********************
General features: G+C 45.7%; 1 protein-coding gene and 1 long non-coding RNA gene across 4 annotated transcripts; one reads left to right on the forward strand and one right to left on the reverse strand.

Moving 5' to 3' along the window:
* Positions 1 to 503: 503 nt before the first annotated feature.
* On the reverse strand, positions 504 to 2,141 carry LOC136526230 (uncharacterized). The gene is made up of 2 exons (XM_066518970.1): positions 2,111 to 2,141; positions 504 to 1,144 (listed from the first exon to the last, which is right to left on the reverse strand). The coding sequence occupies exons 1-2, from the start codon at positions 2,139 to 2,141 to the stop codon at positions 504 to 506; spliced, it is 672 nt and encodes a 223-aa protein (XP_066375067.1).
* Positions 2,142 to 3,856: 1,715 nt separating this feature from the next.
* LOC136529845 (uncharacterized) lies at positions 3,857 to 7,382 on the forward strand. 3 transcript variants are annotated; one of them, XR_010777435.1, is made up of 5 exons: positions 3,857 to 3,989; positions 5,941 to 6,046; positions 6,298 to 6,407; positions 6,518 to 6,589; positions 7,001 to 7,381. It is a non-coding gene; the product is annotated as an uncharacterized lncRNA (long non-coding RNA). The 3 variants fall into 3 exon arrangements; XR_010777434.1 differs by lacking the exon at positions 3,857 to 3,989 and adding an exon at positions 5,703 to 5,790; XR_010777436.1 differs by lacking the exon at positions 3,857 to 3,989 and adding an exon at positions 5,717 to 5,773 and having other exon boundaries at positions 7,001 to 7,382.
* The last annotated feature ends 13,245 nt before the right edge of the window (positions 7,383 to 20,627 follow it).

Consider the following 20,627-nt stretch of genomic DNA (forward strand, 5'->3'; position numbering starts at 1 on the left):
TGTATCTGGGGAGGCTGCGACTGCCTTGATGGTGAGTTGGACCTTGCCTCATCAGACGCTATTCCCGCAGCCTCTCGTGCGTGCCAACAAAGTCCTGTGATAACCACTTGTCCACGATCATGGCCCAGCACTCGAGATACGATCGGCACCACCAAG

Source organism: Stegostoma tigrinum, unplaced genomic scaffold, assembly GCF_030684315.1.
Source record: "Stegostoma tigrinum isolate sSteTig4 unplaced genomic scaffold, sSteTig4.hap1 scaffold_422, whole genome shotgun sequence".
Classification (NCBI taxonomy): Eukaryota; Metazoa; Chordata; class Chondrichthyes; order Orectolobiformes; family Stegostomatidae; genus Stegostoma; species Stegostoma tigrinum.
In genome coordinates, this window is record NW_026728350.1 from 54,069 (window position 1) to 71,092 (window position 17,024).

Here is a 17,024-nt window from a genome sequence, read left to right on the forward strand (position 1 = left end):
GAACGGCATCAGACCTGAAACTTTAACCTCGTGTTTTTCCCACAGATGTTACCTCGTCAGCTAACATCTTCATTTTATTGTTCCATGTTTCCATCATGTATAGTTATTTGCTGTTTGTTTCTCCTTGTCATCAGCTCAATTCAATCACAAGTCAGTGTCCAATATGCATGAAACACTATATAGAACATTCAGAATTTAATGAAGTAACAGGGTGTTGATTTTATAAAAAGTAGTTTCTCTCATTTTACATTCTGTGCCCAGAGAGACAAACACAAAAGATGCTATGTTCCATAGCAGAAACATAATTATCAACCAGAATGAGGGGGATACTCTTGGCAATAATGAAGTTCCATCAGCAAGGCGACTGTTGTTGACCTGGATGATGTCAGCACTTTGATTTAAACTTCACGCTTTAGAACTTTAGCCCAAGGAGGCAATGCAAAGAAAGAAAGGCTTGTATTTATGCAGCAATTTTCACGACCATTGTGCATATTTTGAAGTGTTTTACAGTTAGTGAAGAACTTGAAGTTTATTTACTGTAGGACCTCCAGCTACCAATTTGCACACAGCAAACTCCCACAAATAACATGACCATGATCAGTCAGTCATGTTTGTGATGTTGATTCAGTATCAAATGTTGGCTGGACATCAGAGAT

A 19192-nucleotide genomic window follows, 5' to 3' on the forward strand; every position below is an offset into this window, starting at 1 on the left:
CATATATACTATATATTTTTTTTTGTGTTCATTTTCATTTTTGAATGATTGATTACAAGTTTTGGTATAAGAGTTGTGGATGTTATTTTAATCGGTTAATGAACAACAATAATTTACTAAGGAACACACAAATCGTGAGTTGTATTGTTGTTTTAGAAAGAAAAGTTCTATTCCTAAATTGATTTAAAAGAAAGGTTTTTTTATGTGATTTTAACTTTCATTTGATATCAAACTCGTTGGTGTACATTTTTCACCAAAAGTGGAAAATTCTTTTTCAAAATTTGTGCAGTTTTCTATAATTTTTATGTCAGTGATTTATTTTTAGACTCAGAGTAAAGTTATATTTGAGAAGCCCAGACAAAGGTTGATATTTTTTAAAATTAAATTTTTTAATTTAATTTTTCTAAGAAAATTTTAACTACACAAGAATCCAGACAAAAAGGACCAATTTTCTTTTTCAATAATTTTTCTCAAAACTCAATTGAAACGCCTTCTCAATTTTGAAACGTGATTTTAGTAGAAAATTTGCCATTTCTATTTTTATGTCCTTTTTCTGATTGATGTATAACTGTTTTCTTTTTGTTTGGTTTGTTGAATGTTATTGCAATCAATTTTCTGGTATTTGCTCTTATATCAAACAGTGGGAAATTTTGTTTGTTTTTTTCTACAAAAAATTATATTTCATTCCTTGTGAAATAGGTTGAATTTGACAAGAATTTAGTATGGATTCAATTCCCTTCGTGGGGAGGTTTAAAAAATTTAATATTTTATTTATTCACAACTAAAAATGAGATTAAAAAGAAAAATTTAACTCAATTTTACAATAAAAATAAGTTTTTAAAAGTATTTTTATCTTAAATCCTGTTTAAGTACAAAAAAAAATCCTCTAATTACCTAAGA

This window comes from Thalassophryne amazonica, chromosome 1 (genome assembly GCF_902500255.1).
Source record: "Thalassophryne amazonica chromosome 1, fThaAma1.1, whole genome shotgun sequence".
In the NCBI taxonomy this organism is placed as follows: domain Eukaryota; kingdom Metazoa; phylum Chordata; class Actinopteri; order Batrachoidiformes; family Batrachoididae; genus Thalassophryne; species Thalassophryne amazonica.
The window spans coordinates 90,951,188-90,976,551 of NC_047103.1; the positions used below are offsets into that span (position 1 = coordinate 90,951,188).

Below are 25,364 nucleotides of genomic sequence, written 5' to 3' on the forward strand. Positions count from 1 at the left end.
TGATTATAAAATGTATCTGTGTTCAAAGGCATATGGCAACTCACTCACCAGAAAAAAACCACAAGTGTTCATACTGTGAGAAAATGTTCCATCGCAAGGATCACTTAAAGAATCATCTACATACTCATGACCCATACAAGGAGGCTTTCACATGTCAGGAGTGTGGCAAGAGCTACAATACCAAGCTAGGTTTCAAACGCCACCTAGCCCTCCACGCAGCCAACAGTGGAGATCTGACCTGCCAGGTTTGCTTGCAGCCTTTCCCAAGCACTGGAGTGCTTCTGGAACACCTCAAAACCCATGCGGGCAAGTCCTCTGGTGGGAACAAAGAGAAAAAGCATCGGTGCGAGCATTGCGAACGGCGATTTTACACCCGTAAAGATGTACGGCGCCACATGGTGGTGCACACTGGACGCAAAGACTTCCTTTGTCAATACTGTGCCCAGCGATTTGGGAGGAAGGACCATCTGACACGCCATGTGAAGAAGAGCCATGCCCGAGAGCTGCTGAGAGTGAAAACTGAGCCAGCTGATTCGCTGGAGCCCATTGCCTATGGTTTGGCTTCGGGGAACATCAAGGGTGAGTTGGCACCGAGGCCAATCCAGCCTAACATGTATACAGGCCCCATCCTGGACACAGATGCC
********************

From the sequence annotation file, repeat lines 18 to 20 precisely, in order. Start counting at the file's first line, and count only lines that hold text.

This window comes from Thalassophryne amazonica, chromosome 1 (genome assembly GCF_902500255.1).
Source record: "Thalassophryne amazonica chromosome 1, fThaAma1.1, whole genome shotgun sequence".
In the NCBI taxonomy this organism is placed as follows: domain Eukaryota; kingdom Metazoa; phylum Chordata; class Actinopteri; order Batrachoidiformes; family Batrachoididae; genus Thalassophryne; species Thalassophryne amazonica.